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United States Department of Agriculture

Agricultural Research Service


item Lu, Renfu
item Ariana, Diwan

Submitted to: American Society of Agricultural Engineers Meetings Papers
Publication Type: Abstract Only
Publication Acceptance Date: 7/29/2001
Publication Date: N/A
Citation: N/A

Interpretive Summary:

Technical Abstract: Sorting fruit for internal quality, especially firmness and sugar content, is key to ensuring fruit consistency and increasing consumer confidence and satisfaction. Consistency in quality would improve the fruit industry's competitiveness and profitability. Near-infrared spectroscopy (NIRS) is a promising technique for nondestructive sensing of apple fruit with the potential for on-line sorting for multiple quality attributes. The objective of this research was to study a different NIR sensing method that acquires spectral information in interactance mode at different locations over an apple fruit to predict its firmness and sugar content. A NIRS system was assembled, with a specially designed sensing probe designed for simultaneous acquisition of interactance spectral data at two different distances from the light source in the spectral region between 900 nm and 1500 nm. Experiments on the apple cultivars 'Empire', 'Golden Delicious', and 'Red Delicious' were performed to develop chemometric models using partial least squares regression. Results showed that NIR data from the location closer to the light source gave better predictions of both firmness and sugar content of apples than those from the location further away from the light source. The correlations of prediction for sugar content were equal to or greater than 0.81, and the prediction error was between 0.5 and 0.7% for the three cultivars. Firmness predictions with the r-value of about 0.63 and prediction error of 10.6 N were not as good as those for sugar content. The ratio spectra did not give good predictions of the fruit sugar content and firmness. NIR sensing allows for rapid evaluation of sugar content of apple fruit, but it does not give accurate prediction of fruit firmness.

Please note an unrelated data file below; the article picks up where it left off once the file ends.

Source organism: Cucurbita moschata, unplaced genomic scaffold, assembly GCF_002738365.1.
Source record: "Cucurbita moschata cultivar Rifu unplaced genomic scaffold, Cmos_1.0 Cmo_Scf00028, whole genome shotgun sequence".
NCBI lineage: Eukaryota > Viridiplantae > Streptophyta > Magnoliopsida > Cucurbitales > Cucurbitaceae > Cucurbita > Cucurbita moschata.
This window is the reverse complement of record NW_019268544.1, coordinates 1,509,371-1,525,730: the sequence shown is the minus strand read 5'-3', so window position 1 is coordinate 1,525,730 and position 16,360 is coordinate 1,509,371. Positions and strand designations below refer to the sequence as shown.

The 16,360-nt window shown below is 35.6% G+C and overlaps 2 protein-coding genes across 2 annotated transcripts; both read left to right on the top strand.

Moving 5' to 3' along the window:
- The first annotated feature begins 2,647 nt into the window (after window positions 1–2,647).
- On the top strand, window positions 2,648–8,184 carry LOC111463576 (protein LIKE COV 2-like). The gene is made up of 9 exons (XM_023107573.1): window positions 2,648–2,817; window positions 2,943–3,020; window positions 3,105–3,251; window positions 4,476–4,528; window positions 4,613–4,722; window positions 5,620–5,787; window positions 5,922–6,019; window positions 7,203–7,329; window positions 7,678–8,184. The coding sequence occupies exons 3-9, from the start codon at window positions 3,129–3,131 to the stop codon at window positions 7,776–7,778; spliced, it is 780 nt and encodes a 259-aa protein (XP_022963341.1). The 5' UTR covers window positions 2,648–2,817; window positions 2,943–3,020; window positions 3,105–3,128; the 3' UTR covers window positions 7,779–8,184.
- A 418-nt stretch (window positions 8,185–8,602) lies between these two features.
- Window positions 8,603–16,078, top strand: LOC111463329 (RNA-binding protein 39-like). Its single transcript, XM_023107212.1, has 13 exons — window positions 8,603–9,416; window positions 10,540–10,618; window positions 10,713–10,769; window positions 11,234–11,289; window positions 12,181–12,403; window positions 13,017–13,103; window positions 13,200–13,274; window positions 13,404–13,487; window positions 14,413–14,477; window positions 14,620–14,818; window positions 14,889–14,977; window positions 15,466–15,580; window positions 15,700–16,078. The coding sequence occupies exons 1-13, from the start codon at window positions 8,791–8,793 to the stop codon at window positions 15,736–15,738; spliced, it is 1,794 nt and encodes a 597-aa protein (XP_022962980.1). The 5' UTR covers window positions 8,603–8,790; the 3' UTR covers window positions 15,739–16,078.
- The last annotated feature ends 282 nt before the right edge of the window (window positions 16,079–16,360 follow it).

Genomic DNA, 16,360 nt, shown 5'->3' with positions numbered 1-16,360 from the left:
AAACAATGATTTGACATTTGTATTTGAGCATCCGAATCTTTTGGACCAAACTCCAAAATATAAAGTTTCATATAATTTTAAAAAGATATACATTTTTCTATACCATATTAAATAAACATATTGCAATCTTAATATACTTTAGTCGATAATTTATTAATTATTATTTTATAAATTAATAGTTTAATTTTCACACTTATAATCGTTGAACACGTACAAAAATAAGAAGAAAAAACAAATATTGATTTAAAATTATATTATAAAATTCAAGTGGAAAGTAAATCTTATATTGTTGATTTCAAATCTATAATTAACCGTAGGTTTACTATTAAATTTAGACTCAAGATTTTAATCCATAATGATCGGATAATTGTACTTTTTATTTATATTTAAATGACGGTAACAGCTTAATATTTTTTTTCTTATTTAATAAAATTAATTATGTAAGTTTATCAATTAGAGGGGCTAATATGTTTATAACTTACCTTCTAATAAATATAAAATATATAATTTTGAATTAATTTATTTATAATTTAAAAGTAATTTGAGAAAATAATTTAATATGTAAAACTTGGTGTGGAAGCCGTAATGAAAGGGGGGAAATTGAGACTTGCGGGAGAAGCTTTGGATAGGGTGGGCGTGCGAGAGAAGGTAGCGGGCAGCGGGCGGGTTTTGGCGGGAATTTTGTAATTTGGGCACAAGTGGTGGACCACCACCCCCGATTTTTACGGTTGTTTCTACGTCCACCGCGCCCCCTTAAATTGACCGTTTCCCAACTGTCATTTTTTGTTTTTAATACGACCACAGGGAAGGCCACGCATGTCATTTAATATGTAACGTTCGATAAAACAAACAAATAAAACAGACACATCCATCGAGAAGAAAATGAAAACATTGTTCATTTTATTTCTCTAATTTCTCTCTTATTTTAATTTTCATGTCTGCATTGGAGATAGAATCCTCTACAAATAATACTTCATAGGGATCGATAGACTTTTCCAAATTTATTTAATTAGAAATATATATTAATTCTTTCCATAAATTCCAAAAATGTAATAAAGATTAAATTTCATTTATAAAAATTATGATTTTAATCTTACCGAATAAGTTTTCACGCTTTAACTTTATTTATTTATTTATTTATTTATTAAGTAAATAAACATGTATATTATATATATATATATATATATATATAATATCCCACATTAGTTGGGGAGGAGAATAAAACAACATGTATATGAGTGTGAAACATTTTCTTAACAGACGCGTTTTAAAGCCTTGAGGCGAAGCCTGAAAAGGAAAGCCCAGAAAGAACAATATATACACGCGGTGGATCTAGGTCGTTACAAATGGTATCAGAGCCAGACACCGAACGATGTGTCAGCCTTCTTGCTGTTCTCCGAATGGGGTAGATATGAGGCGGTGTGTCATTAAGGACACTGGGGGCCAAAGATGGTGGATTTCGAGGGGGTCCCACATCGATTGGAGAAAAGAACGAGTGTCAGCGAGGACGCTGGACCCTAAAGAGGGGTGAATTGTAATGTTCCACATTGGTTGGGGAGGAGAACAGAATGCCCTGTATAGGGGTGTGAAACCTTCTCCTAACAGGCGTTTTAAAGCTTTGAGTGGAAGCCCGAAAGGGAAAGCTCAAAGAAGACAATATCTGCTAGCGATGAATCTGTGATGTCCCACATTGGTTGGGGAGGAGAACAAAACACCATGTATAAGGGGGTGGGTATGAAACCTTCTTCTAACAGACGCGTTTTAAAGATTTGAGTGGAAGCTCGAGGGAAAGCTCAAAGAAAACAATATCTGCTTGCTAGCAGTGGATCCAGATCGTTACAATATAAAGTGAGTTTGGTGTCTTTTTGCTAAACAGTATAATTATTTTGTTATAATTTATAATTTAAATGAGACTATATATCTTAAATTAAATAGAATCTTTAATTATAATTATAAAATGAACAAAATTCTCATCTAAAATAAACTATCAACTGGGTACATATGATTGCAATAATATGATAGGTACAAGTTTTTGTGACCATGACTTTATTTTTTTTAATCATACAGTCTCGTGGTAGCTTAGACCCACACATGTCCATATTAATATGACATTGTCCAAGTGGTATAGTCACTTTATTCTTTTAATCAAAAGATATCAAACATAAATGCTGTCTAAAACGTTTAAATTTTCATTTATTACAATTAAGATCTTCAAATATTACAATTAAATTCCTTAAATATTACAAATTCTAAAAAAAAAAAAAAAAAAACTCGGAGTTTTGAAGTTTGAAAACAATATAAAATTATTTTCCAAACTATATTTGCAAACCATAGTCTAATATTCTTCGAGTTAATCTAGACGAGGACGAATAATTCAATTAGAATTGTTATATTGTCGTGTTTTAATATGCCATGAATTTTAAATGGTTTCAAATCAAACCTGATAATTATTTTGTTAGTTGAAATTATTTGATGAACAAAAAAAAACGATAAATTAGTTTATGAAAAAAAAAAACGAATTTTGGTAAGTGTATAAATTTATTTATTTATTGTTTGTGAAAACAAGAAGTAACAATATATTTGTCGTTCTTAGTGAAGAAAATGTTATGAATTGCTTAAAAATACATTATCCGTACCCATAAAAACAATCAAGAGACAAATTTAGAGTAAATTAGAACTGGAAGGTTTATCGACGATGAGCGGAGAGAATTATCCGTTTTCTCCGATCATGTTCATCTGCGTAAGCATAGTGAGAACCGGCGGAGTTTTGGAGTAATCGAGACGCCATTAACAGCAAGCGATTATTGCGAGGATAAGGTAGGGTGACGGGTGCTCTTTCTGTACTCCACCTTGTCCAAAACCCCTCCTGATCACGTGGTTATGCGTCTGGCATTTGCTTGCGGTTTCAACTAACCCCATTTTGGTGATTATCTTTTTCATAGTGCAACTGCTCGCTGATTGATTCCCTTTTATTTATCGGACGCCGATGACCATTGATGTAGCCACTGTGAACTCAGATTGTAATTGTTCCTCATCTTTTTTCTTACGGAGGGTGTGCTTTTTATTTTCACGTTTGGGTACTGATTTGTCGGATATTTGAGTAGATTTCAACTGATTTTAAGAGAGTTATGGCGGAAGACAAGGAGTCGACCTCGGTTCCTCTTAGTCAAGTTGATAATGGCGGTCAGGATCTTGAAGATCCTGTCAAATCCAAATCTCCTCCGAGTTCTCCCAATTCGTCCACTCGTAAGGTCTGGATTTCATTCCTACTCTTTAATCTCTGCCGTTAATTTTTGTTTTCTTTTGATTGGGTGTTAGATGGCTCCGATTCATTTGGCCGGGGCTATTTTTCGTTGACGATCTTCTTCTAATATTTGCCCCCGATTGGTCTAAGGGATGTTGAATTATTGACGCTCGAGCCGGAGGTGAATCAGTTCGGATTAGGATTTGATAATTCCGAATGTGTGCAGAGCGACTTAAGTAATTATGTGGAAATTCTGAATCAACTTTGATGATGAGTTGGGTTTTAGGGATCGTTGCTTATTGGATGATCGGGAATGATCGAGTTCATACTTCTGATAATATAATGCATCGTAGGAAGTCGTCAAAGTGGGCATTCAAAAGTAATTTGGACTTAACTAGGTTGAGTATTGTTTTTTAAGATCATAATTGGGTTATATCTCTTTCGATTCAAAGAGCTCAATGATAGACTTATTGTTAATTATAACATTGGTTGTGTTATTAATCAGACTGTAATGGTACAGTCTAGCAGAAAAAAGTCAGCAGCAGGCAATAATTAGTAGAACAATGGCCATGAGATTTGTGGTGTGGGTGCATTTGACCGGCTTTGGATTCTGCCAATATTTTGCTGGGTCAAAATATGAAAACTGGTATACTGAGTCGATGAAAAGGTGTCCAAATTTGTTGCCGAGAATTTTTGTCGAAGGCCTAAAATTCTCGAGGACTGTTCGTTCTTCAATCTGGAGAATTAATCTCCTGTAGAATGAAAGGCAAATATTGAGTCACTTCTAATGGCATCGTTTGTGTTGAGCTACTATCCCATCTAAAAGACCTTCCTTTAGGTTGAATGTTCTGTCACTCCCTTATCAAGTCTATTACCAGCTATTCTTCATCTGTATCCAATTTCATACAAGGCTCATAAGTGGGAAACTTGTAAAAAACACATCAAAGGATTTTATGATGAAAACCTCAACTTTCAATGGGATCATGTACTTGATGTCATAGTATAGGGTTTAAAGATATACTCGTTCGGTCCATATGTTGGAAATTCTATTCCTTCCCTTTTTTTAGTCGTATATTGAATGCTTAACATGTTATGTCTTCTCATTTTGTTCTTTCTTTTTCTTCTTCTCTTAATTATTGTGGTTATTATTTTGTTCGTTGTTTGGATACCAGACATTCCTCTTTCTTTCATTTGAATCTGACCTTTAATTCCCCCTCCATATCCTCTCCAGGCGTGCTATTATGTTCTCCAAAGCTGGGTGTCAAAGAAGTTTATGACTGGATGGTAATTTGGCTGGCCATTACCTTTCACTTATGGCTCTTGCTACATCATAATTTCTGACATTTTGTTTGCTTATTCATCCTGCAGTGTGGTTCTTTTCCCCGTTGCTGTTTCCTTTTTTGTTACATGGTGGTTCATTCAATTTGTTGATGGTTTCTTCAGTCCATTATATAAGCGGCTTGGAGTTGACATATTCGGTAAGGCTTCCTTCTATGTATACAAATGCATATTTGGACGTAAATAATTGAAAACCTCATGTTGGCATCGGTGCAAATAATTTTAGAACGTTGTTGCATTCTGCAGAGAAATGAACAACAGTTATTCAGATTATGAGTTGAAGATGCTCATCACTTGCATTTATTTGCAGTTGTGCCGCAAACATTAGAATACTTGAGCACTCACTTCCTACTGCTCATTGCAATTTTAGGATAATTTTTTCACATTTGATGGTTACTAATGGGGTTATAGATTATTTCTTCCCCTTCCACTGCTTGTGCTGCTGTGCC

Last Modified: 06/27/2017
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